Health and Wellness: Pillow Talk
We spend about one-third of our lives sleeping. It’s no understatement to stress how important quality sleep is to our overall well-being. “Sleep should be a major priority,” says Chuck Tolbert, clinical sleep specialist at Specialized Sleep Diagnostics in Roseville. “While you sleep, your body moves through different phases of shallow and deep sleep, which allows your body and mind to realign. This is also when physical healing occurs. [Over time, lack of proper sleep can cause] health problems to occur—everything from fatigue and headaches, to weight gain, memory loss, and more.” To help you hibernate, we asked local doctors and sleep experts to share their tips for getting the best night of sleep each and every night.
“The pre-bedtime routine is underrated,” says Caitlin Siegle, sales manager at European Sleep Design in Folsom. “The success is not in the steps themselves, but in the repetition of these activities and your long-term association with sleep. Putting your phone away, turning the television off—these things are intuitive to us but difficult to execute because we feel bored waiting to fall asleep.”
“Most parents have a routine for kids before they go to bed. Adults also need to do the same for themselves, [including] no screen time 30-60 minutes before bedtime. Other recommendations include meditation or visualization, deep breathing, reading, listening to relaxing music, stretching, or giving yourself a hand massage. Taking a warm bath or shower or drinking non-caffeinated tea can also help set the mood for sleep,” says Analila Valencia, ND, from Revolutions Naturopathic, with locations in Folsom and Roseville.
“Anxious individuals should schedule worrywart time two hours before bed to journal any ideas, concerns, etc., which can often alleviate ruminating thoughts,” advises Kimberly Hardin, MD, professor of pulmonary, critical care, and sleep medicine at UC Davis Health and director of UC Davis Health System’s Veterans Administration Hospital Sleep Lab.
“To get the sleep you need, three things [are essential]: giving yourself sufficient time for sleep, the mind switching from busy mode to calm mode (for sleep onset and to maintain sleep), and the ability to easily and freely breathe through the nose,” says Amer Khan, MD, a neurologist and sleep specialist with Sutter Health Independent Physicians and founder of Sehatu Sleep Clinic in Roseville.
“Staying disconnected in the morning allows your mind to wake more gradually, instead of being confronted by the rapid information processing that comes from scrolling on our phones. Meditating before bed can help your mind to quiet and unwind. Stretching in the morning helps your body wake up after being stagnant throughout the night, while doing so before bed can be relaxing for some and stimulating for others; check in with yourself and see how you’re responding,” Siegle says.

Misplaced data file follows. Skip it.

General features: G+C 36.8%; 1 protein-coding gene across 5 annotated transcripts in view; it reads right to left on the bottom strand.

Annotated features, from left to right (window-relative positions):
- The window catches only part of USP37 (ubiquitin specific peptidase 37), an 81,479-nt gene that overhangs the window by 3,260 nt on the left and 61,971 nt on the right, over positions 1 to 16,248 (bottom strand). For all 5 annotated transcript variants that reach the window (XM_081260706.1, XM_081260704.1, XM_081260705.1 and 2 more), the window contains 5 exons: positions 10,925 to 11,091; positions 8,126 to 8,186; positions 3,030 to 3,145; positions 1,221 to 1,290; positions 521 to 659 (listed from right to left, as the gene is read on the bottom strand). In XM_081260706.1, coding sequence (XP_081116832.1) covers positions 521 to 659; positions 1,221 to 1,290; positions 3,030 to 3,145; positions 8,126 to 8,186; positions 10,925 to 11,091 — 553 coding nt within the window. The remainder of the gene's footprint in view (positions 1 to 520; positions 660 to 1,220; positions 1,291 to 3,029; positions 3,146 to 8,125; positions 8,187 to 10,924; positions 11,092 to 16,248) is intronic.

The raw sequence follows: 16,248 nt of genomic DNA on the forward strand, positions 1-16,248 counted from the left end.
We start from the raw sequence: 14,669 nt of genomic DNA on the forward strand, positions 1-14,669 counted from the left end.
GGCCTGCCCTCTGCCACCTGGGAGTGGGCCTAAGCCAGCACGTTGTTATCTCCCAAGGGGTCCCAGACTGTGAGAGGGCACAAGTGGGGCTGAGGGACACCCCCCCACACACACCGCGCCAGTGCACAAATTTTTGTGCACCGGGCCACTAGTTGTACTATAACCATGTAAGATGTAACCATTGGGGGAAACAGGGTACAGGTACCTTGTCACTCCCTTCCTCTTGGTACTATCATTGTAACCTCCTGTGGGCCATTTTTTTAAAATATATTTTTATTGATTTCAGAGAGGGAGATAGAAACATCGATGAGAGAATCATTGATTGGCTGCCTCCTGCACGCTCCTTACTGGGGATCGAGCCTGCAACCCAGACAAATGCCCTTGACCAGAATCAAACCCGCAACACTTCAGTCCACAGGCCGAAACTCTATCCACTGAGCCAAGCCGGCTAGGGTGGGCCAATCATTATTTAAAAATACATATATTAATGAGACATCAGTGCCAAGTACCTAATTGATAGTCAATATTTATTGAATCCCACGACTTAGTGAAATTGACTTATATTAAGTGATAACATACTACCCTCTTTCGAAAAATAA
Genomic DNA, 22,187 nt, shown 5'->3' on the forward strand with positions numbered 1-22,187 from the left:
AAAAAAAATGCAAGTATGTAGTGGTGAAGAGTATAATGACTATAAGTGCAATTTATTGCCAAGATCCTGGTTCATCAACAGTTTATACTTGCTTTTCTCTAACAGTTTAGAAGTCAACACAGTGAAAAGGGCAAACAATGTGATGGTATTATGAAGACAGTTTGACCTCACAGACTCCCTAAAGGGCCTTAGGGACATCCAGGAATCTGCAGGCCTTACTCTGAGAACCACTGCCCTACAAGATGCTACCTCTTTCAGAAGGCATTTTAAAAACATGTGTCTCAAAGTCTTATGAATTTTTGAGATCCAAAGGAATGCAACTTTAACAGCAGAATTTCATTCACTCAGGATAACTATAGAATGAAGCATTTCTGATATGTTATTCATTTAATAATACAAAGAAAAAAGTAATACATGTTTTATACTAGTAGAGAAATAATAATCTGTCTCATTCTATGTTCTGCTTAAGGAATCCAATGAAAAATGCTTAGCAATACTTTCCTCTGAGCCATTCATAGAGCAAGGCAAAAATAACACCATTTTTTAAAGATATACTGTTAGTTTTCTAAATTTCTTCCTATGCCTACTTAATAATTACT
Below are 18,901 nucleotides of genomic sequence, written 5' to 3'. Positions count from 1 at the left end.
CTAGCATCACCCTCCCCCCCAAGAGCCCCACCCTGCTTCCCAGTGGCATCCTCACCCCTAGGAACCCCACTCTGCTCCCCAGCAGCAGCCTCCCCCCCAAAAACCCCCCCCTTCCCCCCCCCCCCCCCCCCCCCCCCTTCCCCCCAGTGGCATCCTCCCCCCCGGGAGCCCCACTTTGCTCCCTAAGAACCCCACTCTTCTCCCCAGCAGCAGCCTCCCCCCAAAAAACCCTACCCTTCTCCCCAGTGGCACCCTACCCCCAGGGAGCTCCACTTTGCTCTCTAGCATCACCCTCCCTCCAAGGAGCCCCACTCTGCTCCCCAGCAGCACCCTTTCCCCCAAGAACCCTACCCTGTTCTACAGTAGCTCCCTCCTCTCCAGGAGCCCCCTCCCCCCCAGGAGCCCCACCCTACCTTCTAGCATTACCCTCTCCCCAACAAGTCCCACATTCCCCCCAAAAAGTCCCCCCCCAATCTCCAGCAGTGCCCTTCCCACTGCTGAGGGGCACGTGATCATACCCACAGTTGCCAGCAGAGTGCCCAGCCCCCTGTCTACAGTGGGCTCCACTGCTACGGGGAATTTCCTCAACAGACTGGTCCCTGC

Timing Is Everything
“Someone who gets four hours of deep sleep and cycles through two full REM cycles is going to be more well-rested than a person who sleeps for eight hours and wakes up tossing and turning every 30 minutes. Each time we interrupt the REM cycle, it must start over from the beginning and all five stages of REM sleep can take up to two hours to complete,” says Steve Metzgar, chief executive officer at Sleep Choice Mattress Centers with locations in Folsom and Citrus Heights.
“[Don’t] lay in bed for hours watching the clock at night. If you’re unable to sleep for more than an hour, get out of bed and try to do something non-stimulating, like reading a book, listening to calm music, or drinking a warm non-caffeinated beverage, until you’re truly tired and ready to go back to sleep. Stay away from all electronics and bright lights,” Tolbert recommends.
“Don’t over-focus on sleep. Fitbits and other means of constantly measuring one’s sleep can often lead to more anxiety regarding it,” Hardin says.
Set The Scene
“Optimal sleeping temperatures range from about 65-68 degrees. Make sure your bedding is clean and free from potential allergens. The best thing to do is always have a backup set of linens—have one in the wash and one on the bed. An allergy encasement can also protect your mattress from absorbing dust mites and dead skin cells that make it harder to breathe and, in turn, harder to sleep,” says Derrick Compton, vice president of sales at Sleep Choice Mattress Centers with locations in Folsom and Citrus Heights.
According to Compton, “People usually wait an average of two years too long to replace their mattress. A typical one will last structurally for 10 years; however, the comfort life of that same mattress may only last six to eight years, which means your mattress may not break down, but your body will. Once we allow our body to acclimate to the discomfort, we don’t even notice it anymore.”
“When traveling to a new time zone, it can take several days for our circadian rhythm to adjust and get back to its original schedule. Adjusting your sleep time forward or backwards—about a week before your trip—should help you adjust to the new time. And if your schedule allows, don’t be afraid to take a nap,” Tolbert says.
“Stay awake until 10 p.m. local time. Avoid stimulants to [do so] and take short naps. Get plenty of sunlight,” says Robert Chase, MD, ENT specialist with Marshall Medical Center.
“Humans are creatures of habit, and our bodies can take up to 60 days or longer to adjust to a changed level of support. A pillow supports 30 percent of your spine, so bringing your custom-fitted pillow from home essentially gets you 30 percent closer to still being in your bed at home,” Metzgar says.
By Courtney Jason